With the end of the Civil War, the nation recommenced its expansion onto traditional Indian tribal lands, setting off a wide-ranging conflict that would last more than three decades. In an exploration of the wars and negotiations that destroyed tribal ways of life even as they made possible the emergence of the modern United States, Peter Cozzens gives us both sides in comprehensive and singularly intimate detail. He illuminates the encroachment experienced by the tribes and the tribal conflicts over whether to fight or make peace, and explores the squalid lives of soldiers posted to the frontier and the ethical quandaries faced by generals who often sympathized with their native enemies. As the action moves from Kansas and Nebraska to the Southwestern desert to the Dakotas and the Pacific Northwest, we encounter a pageant of fascinating characters including Custer, Sherman, Grant, and a host of other military and political figures, as well as great native leaders such as Crazy Horse, Sitting Bull, Geronimo, and Red Cloud. For the first time The Earth Is Weeping brings them all together in the fullest account to date of how the West was won.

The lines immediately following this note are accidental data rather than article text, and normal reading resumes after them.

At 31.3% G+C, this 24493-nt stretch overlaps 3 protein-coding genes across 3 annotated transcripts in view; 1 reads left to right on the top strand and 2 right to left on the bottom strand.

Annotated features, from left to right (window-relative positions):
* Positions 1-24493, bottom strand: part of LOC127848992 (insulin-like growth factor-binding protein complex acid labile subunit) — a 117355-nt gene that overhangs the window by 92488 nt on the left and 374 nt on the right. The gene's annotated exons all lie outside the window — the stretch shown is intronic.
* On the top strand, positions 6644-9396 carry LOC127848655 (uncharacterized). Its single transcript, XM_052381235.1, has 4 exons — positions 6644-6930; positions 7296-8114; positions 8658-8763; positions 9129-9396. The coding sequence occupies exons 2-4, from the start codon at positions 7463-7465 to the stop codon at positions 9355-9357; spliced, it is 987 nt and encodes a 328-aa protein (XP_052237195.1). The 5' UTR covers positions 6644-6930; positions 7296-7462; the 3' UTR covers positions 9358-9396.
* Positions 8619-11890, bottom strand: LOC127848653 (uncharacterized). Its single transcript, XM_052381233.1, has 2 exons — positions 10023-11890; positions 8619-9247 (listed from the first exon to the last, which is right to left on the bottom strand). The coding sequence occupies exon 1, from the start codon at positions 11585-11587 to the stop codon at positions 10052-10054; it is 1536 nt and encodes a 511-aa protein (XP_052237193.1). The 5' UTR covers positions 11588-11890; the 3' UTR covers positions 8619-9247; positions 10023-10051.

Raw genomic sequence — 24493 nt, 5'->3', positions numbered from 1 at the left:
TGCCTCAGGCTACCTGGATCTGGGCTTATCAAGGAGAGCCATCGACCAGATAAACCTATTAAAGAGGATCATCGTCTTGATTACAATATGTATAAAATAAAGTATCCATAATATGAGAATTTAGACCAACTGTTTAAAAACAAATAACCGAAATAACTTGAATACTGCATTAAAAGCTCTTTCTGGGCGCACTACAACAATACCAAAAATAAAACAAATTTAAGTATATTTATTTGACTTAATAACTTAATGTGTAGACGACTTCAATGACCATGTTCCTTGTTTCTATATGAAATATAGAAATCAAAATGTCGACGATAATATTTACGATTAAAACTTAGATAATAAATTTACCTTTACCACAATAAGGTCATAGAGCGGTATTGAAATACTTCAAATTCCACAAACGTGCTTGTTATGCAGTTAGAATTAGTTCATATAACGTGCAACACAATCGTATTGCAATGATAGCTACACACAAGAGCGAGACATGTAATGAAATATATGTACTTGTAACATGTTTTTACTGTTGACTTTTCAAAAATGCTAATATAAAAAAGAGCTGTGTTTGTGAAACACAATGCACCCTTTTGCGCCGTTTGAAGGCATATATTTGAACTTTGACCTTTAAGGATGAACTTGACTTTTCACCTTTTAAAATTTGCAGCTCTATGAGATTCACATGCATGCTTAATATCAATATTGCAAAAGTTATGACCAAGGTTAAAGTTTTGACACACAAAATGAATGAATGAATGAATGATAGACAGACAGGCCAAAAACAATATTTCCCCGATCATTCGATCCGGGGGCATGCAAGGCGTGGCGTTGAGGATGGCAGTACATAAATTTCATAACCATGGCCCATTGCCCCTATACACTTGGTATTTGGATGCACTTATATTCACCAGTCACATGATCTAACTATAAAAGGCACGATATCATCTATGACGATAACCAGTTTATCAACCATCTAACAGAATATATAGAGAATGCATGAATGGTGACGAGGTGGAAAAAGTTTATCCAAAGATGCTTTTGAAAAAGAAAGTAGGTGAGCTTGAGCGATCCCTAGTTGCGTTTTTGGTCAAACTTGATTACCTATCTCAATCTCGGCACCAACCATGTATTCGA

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by Allan R. Millett, Peter Maslowski, William B. Feis
by Peter Stone
by Peter Kimani
by Peter Sis
by Peter Earle
by Peter C. Whybrow
"Narrator John Pruden does what he can while reading this mostly dry history of the Indian Wars west of the Mississippi. But the prose itself only rarely comes to life--in a few of the battle scenes. The audiobook aims to present a rare balanced view of one of the most unpleasant eras in U.S. history, and succeeds in that. However, getting the facts across is not enough for a nonfiction audiobook. Pruden keeps listeners engaged through the exposition and rewards us when the action heats up. Those who follow him to the end will gain an understanding of American expansion into the Great Plains, and a counterweight to the story told in BURY MY HEART AT WOUNDED KNEE. D.M.H. © AudioFile 2016, Portland, Maine"
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